May 8th, 2019, this trip is coming to an end soon. We've figured out what we like to ride and what we don't like to ride. The Williamson hwy (the Prescott PCH...that's what I call it, referring to the Pacific Coast Hwy...see previous blogs) we don't like to ride on. Cars go fast, shoulder is narrow, somebody even rolled coal on us yesterday, you know, the guy with the big white truck and the small d......feet. The weather is also going to be variable and we don't feel like getting caught in the rain 'cause that generally sucks. So, we're planning a shortish ride. We head to ridewithgps to see if anybody has any cool short route ideas...and we find one from dirtyfreehub.com. It's a 52 km loop with ~1100 meters of climbing. Perfect, exactly what we're looking for. The route starts at the Prescott courthouse so we load the bikes in the truck and head to town. Since it's Wednesday, there's minimal parking in town so we head up Thumb Butte road where we saw the Thumb Butte Recreational area...bascially, a trailhead with parking.
As we pull in, we realize that it's free parking on Wednesday...score. I love free parking...collect $500 (that's a made up monopoly rule BTW). The original route went by here anyways so it's all good. We head up Thumb Butte road. The first part is paved but it quickly turns to gravel....beautiful gravel of course. All gravel roads in the area are beautiful. So we begin our ascent. It will be our longest for the day day. So much for the warmup, the road kicks up immediately.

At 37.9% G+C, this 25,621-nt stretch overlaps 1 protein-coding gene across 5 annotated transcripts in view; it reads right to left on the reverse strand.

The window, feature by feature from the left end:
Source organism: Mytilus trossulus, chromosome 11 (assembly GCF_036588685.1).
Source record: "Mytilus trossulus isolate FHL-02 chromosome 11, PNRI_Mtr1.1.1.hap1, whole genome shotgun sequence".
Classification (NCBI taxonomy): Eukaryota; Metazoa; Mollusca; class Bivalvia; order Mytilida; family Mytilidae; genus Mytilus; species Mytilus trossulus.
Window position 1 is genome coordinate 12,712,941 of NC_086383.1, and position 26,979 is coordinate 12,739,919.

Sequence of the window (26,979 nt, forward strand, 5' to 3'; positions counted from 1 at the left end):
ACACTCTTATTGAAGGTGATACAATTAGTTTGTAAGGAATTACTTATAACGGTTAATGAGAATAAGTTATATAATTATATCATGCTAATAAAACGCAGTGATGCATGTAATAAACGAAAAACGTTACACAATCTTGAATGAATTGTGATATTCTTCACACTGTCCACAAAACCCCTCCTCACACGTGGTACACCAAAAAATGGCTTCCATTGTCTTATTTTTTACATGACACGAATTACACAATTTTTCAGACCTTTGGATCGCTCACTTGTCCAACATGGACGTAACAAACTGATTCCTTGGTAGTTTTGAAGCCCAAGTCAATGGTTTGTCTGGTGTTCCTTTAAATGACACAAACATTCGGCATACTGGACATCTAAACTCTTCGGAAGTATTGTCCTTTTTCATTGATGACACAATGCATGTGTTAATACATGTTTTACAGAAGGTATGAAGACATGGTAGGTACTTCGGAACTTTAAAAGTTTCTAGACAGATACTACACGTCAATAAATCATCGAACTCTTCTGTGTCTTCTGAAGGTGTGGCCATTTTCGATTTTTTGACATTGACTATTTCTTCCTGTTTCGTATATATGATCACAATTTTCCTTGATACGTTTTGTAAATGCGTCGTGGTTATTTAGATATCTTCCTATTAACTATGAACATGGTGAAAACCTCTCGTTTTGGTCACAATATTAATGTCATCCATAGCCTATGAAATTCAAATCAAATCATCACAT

As we climb, we see that there are many camp sites along the route. On the left side, a green tent flaps in the wind. A few hundred meters further, a camping trailer is jacked up on blocks, wheels removed. Looks like these guys are here for a while. I don't really know what truck is heavy and strong enough to haul one of these up here but regardless, it's here so it's doable. As we keep climbing, the forest thins out a tad, gone are many little shrubs but the large pines remain.
As we keep ascending, we can start feeling the cool breeze coming from the valley on the other side of the mountain. We're getting close to the peak. As we crest the hill, there it is, again...Skull Valley in the far distance.
We were just there a few days ago, the most memorable gravel climb of my life. Are we going back there today...I didn't think so but it sure looks like it. We'll see where the route takes us. We stop at the top and admire the view. We can see the green house we rode by a few days back. it's hard to see in the picture but if you look right in the middle, you'll see the reflection of it's metal roof.
The route takes us down copper basin road, that is the same climb up Skull Valley. I remember it vividly, with some of the steepest grades we've seen during this trip....but this time, it'll be different. We'll be going down them. Thank you disc brakes. We start our descent, it's awesome, no pedaling, lots of speed. It looks so different coming down this way. The driveways to hidden houses go by so quickly. I don't even recognize the forest. Regardless, we keep bombing down cautiously. About half way down the descent, we get to an intersection. To the right, Copper Basin road keeps plunging down to the valley, across from us, the steepest driveway I've ever seen. It crossed our minds to smash our pedals up that driveway and create a Strava segment that would probably never get taken but that thought quickly dissipated once we saw where we had to go, the 3rd option at the intersection.....a "road" aptly named Copper Creek. If you look at the map, the dashed line makes you believe that it's a trail following a creek called Copper Creek. It lies, all maps lie...it turns out, it is the creek....or more of a road/creek bed that evacuates the rain water down the mountain. From here, it looks like a road but really rides like a creek.